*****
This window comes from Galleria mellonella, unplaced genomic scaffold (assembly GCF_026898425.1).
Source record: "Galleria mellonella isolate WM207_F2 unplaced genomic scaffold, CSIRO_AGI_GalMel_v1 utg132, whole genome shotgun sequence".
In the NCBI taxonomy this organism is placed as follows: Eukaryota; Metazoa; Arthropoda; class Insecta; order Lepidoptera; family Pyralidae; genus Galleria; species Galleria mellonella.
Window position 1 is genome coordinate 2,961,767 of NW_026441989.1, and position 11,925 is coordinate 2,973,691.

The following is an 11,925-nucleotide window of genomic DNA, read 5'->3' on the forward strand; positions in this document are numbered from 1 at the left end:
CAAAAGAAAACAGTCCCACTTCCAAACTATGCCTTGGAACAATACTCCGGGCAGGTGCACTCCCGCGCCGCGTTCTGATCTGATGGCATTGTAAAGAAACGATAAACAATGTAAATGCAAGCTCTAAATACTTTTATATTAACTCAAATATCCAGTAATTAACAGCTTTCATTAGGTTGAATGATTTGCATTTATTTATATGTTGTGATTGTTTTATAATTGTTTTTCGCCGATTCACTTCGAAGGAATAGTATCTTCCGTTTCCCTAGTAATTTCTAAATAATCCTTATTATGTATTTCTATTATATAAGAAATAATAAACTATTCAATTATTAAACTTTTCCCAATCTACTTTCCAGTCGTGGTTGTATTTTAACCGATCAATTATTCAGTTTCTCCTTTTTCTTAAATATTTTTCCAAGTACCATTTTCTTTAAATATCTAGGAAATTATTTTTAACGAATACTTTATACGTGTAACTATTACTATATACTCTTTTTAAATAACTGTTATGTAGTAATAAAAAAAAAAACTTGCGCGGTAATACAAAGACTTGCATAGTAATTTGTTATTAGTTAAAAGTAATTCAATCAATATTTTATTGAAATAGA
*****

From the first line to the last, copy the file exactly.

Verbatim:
This window comes from Galleria mellonella, unplaced genomic scaffold (assembly GCF_026898425.1).
Source record: "Galleria mellonella isolate WM207_F2 unplaced genomic scaffold, CSIRO_AGI_GalMel_v1 utg132, whole genome shotgun sequence".
In the NCBI taxonomy this organism is placed as follows: Eukaryota; Metazoa; Arthropoda; class Insecta; order Lepidoptera; family Pyralidae; genus Galleria; species Galleria mellonella.
Window position 1 is genome coordinate 2,961,767 of NW_026441989.1, and position 11,925 is coordinate 2,973,691.

The following is an 11,925-nucleotide window of genomic DNA, read 5'->3' on the forward strand; positions in this document are numbered from 1 at the left end:
CAAAAGAAAACAGTCCCACTTCCAAACTATGCCTTGGAACAATACTCCGGGCAGGTGCACTCCCGCGCCGCGTTCTGATCTGATGGCATTGTAAAGAAACGATAAACAATGTAAATGCAAGCTCTAAATACTTTTATATTAACTCAAATATCCAGTAATTAACAGCTTTCATTAGGTTGAATGATTTGCATTTATTTATATGTTGTGATTGTTTTATAATTGTTTTTCGCCGATTCACTTCGAAGGAATAGTATCTTCCGTTTCCCTAGTAATTTCTAAATAATCCTTATTATGTATTTCTATTATATAAGAAATAATAAACTATTCAATTATTAAACTTTTCCCAATCTACTTTCCAGTCGTGGTTGTATTTTAACCGATCAATTATTCAGTTTCTCCTTTTTCTTAAATATTTTTCCAAGTACCATTTTCTTTAAATATCTAGGAAATTATTTTTAACGAATACTTTATACGTGTAACTATTACTATATACTCTTTTTAAATAACTGTTATGTAGTAATAAAAAAAAAAACTTGCGCGGTAATACAAAGACTTGCATAGTAATTTGTTATTAGTTAAAAGTAATTCAATCAATATTTTATTGAAATAGA